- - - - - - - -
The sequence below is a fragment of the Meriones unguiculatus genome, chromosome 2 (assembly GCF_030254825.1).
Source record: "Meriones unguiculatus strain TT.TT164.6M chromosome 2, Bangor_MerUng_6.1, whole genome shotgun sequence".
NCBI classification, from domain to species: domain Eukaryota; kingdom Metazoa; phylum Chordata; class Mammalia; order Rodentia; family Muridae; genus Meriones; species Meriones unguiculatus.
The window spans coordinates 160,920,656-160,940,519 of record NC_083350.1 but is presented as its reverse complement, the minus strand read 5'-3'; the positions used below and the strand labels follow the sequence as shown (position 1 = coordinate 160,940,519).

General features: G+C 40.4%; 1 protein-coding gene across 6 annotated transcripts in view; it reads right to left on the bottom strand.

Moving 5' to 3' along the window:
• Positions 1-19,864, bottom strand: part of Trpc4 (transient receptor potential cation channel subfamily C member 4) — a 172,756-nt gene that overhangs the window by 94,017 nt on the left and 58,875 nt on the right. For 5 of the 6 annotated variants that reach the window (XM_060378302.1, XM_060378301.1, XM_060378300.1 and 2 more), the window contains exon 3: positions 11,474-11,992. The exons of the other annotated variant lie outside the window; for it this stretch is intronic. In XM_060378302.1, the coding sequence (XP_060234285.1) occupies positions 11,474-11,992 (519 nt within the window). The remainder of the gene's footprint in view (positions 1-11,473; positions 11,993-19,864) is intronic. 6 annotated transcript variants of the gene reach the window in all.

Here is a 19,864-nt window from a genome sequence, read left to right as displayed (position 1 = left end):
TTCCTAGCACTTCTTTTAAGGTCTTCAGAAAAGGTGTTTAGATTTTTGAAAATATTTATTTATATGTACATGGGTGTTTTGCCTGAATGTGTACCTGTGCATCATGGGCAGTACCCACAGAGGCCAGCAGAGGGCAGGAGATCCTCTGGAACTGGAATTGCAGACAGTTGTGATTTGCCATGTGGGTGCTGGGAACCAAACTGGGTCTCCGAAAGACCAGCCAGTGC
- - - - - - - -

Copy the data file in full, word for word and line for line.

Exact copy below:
The sequence below is a fragment of the Meriones unguiculatus genome, chromosome 2 (assembly GCF_030254825.1).
Source record: "Meriones unguiculatus strain TT.TT164.6M chromosome 2, Bangor_MerUng_6.1, whole genome shotgun sequence".
NCBI classification, from domain to species: domain Eukaryota; kingdom Metazoa; phylum Chordata; class Mammalia; order Rodentia; family Muridae; genus Meriones; species Meriones unguiculatus.
The window spans coordinates 160,920,656-160,940,519 of record NC_083350.1 but is presented as its reverse complement, the minus strand read 5'-3'; the positions used below and the strand labels follow the sequence as shown (position 1 = coordinate 160,940,519).

General features: G+C 40.4%; 1 protein-coding gene across 6 annotated transcripts in view; it reads right to left on the bottom strand.

Moving 5' to 3' along the window:
• Positions 1-19,864, bottom strand: part of Trpc4 (transient receptor potential cation channel subfamily C member 4) — a 172,756-nt gene that overhangs the window by 94,017 nt on the left and 58,875 nt on the right. For 5 of the 6 annotated variants that reach the window (XM_060378302.1, XM_060378301.1, XM_060378300.1 and 2 more), the window contains exon 3: positions 11,474-11,992. The exons of the other annotated variant lie outside the window; for it this stretch is intronic. In XM_060378302.1, the coding sequence (XP_060234285.1) occupies positions 11,474-11,992 (519 nt within the window). The remainder of the gene's footprint in view (positions 1-11,473; positions 11,993-19,864) is intronic. 6 annotated transcript variants of the gene reach the window in all.

Here is a 19,864-nt window from a genome sequence, read left to right as displayed (position 1 = left end):
TTCCTAGCACTTCTTTTAAGGTCTTCAGAAAAGGTGTTTAGATTTTTGAAAATATTTATTTATATGTACATGGGTGTTTTGCCTGAATGTGTACCTGTGCATCATGGGCAGTACCCACAGAGGCCAGCAGAGGGCAGGAGATCCTCTGGAACTGGAATTGCAGACAGTTGTGATTTGCCATGTGGGTGCTGGGAACCAAACTGGGTCTCCGAAAGACCAGCCAGTGC